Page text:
Market Research for Small Business DIY Product Launches
How GoldieBlox Disrupted the Girls' Toy Aisle through Market Research
Debbie Sterling doesn't look like anyone's idea of an engineer. That is precisely her point. Sterling is a mechanical engineering and product design graduate from Stanford, who grew up thinking it was better to be pretty than to be smart. Sterling need not have worried: she is both smart and pretty - and innovative! Curious about the small number of women engineering students in her university program, Sterling gathered information, studied the problem, and decided on a course of action.
Sterling determined that the problem of too few women majoring in science, technology, engineering, and mathematics (STEM) in college was a cultural fluke that had run amok - in the United States. Girls in other countries are not only majoring in STEM programs, they are excelling in these courses. Indeed, when her high school counselor suggested she identify engineering as her major when applying to universities, Sterling admits to conjuring an image of a train engineer (actually, she thought of a train conductor).
Toys That Let Girls Solve Engineering Problems
Considering the ways to help address the problem of a dearth of women engineers, Sterling came up with one avenue that felt like it was within her sphere of influence - and could be scaled to the efforts of just one person's passion. Sterling decided to create toys that would inspire girls to like engineering, develop their spatial skills, and enjoy success as problem-solvers.
The premise behind GoldieBlox is that girls don’t play in ways that increase their spatial skills or develop interest in building and problem solving. Yet, spatial skills – and a propensity toward creative tenacity and determination – are essential to engineering.
Sterling started building prototype toys in the characteristic manner of legendary inventors: working alone, into the wee hours, and foregoing ordinary niceties to stay focused on the work. She was the proverbial artist in the atelier.
Market Research for the GoldieBlox Prototype
At an innovation incubator, Sterling was the only applicant with a hand-carried physical prototype: walking into the meeting room with her prototype under a napkin, one of the men called out to the Stanford-educated entrepreneur, "Did you bring us cookies?" The toy manufacturers at the North American International Toy Fair in New York City told her that construction toys for girls don't sell. They introduced her to the industry concept of blue toy aisles and pink toy aisles in toy stores - obviously blue stood for traditional boys' toys and pink stood for girls' toys that emphasized the appearance of toys over their potential to be interesting and challenging.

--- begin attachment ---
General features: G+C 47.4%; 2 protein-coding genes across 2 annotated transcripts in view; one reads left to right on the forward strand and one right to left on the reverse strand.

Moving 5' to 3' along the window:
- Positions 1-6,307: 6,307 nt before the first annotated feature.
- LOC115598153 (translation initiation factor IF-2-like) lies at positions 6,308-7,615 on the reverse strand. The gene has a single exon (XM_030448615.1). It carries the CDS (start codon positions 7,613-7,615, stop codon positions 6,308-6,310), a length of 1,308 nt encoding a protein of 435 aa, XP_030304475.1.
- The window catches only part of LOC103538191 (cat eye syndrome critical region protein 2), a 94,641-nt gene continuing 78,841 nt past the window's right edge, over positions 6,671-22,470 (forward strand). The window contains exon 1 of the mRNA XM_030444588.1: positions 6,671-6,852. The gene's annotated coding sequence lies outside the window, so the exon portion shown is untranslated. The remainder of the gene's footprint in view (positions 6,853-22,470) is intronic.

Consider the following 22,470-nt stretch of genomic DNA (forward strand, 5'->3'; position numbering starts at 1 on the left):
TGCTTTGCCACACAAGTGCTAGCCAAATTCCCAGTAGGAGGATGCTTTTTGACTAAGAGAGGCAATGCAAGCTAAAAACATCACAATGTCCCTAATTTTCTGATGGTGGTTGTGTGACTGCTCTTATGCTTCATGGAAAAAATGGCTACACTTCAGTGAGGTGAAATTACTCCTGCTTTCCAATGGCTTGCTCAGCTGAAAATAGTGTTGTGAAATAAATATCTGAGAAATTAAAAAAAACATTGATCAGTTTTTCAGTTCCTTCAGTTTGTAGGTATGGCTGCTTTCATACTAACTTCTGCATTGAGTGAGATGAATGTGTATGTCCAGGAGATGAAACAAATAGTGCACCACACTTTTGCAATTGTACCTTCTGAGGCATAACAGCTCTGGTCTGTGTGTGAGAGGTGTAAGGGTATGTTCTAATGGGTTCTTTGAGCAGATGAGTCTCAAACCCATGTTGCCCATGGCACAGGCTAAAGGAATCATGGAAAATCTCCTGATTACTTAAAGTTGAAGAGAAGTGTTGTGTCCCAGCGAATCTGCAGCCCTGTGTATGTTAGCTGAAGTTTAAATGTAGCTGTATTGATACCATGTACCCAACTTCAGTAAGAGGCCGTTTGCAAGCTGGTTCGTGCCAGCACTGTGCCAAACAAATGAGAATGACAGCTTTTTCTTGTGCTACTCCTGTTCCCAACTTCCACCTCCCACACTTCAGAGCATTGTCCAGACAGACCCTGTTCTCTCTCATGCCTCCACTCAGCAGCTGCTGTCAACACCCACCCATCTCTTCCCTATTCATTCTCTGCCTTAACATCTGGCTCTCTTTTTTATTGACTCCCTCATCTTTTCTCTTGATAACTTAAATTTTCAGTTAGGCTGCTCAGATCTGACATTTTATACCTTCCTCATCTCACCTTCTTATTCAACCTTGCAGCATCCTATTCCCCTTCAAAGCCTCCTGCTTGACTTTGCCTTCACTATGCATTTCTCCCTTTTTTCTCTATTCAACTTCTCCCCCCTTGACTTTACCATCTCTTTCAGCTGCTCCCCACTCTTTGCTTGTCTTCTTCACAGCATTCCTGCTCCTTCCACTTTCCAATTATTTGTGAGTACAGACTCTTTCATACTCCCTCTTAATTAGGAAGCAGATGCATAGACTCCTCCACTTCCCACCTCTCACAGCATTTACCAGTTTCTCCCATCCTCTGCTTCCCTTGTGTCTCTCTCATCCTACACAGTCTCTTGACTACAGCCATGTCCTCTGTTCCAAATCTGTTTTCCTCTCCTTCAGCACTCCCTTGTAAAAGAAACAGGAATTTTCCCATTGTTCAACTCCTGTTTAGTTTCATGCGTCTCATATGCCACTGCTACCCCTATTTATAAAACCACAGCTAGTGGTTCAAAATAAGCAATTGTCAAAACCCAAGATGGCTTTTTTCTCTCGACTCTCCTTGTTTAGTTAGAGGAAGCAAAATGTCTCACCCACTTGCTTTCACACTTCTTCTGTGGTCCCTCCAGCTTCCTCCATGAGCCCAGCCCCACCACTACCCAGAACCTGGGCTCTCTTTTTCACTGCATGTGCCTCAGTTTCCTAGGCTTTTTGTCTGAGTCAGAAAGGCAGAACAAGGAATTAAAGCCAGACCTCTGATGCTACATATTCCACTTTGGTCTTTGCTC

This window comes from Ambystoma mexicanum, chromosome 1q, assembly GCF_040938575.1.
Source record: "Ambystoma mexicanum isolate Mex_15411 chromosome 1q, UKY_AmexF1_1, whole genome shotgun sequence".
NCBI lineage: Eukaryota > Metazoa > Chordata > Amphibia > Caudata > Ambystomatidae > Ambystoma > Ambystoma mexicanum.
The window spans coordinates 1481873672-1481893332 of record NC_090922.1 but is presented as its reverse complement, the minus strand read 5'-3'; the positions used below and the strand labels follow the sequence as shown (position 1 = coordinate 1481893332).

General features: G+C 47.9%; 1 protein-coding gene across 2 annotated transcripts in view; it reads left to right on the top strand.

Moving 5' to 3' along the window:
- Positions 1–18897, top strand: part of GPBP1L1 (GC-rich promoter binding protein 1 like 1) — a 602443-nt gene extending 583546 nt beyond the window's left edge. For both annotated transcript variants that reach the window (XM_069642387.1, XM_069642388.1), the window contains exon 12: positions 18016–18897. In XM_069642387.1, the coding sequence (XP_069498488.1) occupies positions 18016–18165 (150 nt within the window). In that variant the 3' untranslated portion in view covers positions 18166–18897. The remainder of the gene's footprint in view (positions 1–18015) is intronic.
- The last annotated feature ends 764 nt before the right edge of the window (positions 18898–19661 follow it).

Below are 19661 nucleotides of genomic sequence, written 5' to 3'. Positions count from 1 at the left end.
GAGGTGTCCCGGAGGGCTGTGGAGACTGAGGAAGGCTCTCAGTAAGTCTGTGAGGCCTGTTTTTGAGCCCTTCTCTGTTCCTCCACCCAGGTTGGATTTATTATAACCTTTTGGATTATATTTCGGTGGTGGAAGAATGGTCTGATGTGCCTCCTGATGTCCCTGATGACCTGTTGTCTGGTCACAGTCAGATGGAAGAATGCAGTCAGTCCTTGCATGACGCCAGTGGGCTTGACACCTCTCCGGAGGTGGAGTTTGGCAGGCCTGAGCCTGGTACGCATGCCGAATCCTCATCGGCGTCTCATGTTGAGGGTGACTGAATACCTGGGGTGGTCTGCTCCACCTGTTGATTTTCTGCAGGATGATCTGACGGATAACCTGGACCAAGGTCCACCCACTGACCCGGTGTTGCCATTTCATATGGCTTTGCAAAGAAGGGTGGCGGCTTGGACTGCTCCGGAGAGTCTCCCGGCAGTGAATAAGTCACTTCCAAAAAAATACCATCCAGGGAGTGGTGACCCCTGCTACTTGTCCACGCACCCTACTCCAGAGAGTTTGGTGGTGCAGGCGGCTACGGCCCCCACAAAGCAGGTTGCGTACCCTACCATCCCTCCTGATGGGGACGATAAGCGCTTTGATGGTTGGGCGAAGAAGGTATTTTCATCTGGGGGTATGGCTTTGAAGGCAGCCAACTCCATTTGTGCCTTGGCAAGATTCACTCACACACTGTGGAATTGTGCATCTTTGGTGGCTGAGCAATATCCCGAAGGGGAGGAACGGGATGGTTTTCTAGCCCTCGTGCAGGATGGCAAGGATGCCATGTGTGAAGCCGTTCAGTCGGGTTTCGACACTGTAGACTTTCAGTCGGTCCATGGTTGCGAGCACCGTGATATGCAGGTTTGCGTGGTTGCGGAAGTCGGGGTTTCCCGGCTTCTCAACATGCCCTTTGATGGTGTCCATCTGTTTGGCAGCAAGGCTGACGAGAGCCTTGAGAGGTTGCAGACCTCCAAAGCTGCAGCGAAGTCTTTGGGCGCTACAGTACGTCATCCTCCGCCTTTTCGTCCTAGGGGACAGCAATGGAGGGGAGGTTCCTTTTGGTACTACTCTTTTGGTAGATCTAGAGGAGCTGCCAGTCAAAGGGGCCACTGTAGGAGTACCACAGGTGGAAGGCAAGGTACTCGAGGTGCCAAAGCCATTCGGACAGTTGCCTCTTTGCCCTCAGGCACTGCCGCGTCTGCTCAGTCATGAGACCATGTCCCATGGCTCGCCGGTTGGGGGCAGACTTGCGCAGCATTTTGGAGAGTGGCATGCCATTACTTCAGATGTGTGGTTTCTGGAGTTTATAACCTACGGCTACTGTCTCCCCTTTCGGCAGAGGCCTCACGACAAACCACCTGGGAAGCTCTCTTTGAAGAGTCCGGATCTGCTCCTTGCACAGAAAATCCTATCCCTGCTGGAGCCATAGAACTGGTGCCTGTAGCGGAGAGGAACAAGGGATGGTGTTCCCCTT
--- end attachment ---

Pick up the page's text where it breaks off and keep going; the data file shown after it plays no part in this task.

Marketing: With a Little Help from Her Friends
Unable to drum up interest via conventional routes, Sterling pitched her lean start-up's first product on Kickstarter to get $285,000 for producing the first 5,000 item production run. This millennial leveraged the power of social media to tell the story of GoldieBlox.
Bendan Boyle, a mentor from the design firm IDEO, was only joking when he said that a SuperBowl ad would be just the thing to shine the spotlight on GoldieBlox. In November 2012, GoldieBlox won Intuit's small business contest for a Super Bowl ad. The winners of the contest are those companies that could elicit the most response online from fans. The Super Bowl coverage was the equivalent of roughly $25 million. A viral video referred to as the Princess Machine was soon a part of the marketing plan.
Clark, P. (2014, January 30). A super bowl spotlight for GoldieBlox. Small Business. Bloomberg Businessweek.
(2012, October 11). Inspiring Girls to Become Engineers: Meet Goldie Blox. Forbes.
Mirikar, S. (2014, December 24). GoldieBlox tries to prove itself: This time without the Beastie Boys. Fashion & Style. The New York Times.